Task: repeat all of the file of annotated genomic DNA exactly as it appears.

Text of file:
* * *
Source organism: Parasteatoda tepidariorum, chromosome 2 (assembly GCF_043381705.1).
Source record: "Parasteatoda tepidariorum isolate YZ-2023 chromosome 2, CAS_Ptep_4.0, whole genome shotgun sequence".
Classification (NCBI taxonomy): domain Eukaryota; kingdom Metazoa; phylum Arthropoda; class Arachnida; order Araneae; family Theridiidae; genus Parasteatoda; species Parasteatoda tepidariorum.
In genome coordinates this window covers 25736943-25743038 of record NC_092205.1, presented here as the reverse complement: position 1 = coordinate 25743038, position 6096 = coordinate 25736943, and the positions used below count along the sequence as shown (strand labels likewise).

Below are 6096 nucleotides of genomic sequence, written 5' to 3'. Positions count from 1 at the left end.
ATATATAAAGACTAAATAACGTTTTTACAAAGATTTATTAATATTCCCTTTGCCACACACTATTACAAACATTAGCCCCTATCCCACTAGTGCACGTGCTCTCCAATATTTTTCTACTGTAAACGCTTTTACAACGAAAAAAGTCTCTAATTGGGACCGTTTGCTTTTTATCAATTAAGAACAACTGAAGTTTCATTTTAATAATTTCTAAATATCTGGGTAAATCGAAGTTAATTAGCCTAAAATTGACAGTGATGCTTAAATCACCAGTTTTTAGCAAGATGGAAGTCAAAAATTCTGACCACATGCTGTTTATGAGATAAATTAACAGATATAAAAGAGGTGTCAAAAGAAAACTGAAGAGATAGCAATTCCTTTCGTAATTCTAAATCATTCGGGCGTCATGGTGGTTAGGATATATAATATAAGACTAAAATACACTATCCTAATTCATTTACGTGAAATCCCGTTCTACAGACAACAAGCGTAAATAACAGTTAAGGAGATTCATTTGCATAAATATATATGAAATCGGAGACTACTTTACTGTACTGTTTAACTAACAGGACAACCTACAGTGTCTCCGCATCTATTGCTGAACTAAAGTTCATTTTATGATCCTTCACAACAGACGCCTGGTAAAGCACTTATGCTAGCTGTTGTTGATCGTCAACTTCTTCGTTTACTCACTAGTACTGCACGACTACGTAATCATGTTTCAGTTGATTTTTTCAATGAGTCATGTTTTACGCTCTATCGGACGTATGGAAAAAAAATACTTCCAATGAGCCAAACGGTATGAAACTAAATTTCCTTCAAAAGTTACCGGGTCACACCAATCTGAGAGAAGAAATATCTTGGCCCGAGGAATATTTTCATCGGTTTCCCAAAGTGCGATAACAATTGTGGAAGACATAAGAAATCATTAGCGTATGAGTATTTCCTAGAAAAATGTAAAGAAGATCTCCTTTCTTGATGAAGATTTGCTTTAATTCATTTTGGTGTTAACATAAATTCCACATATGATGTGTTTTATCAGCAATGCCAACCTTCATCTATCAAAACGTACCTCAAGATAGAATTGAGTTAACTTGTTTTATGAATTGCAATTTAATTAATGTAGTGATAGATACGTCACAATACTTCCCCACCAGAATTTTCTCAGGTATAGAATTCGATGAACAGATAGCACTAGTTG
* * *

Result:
Source organism: Parasteatoda tepidariorum, chromosome 2 (assembly GCF_043381705.1).
Source record: "Parasteatoda tepidariorum isolate YZ-2023 chromosome 2, CAS_Ptep_4.0, whole genome shotgun sequence".
Classification (NCBI taxonomy): domain Eukaryota; kingdom Metazoa; phylum Arthropoda; class Arachnida; order Araneae; family Theridiidae; genus Parasteatoda; species Parasteatoda tepidariorum.
In genome coordinates this window covers 25736943-25743038 of record NC_092205.1, presented here as the reverse complement: position 1 = coordinate 25743038, position 6096 = coordinate 25736943, and the positions used below count along the sequence as shown (strand labels likewise).

Below are 6096 nucleotides of genomic sequence, written 5' to 3'. Positions count from 1 at the left end.
ATATATAAAGACTAAATAACGTTTTTACAAAGATTTATTAATATTCCCTTTGCCACACACTATTACAAACATTAGCCCCTATCCCACTAGTGCACGTGCTCTCCAATATTTTTCTACTGTAAACGCTTTTACAACGAAAAAAGTCTCTAATTGGGACCGTTTGCTTTTTATCAATTAAGAACAACTGAAGTTTCATTTTAATAATTTCTAAATATCTGGGTAAATCGAAGTTAATTAGCCTAAAATTGACAGTGATGCTTAAATCACCAGTTTTTAGCAAGATGGAAGTCAAAAATTCTGACCACATGCTGTTTATGAGATAAATTAACAGATATAAAAGAGGTGTCAAAAGAAAACTGAAGAGATAGCAATTCCTTTCGTAATTCTAAATCATTCGGGCGTCATGGTGGTTAGGATATATAATATAAGACTAAAATACACTATCCTAATTCATTTACGTGAAATCCCGTTCTACAGACAACAAGCGTAAATAACAGTTAAGGAGATTCATTTGCATAAATATATATGAAATCGGAGACTACTTTACTGTACTGTTTAACTAACAGGACAACCTACAGTGTCTCCGCATCTATTGCTGAACTAAAGTTCATTTTATGATCCTTCACAACAGACGCCTGGTAAAGCACTTATGCTAGCTGTTGTTGATCGTCAACTTCTTCGTTTACTCACTAGTACTGCACGACTACGTAATCATGTTTCAGTTGATTTTTTCAATGAGTCATGTTTTACGCTCTATCGGACGTATGGAAAAAAAATACTTCCAATGAGCCAAACGGTATGAAACTAAATTTCCTTCAAAAGTTACCGGGTCACACCAATCTGAGAGAAGAAATATCTTGGCCCGAGGAATATTTTCATCGGTTTCCCAAAGTGCGATAACAATTGTGGAAGACATAAGAAATCATTAGCGTATGAGTATTTCCTAGAAAAATGTAAAGAAGATCTCCTTTCTTGATGAAGATTTGCTTTAATTCATTTTGGTGTTAACATAAATTCCACATATGATGTGTTTTATCAGCAATGCCAACCTTCATCTATCAAAACGTACCTCAAGATAGAATTGAGTTAACTTGTTTTATGAATTGCAATTTAATTAATGTAGTGATAGATACGTCACAATACTTCCCCACCAGAATTTTCTCAGGTATAGAATTCGATGAACAGATAGCACTAGTTG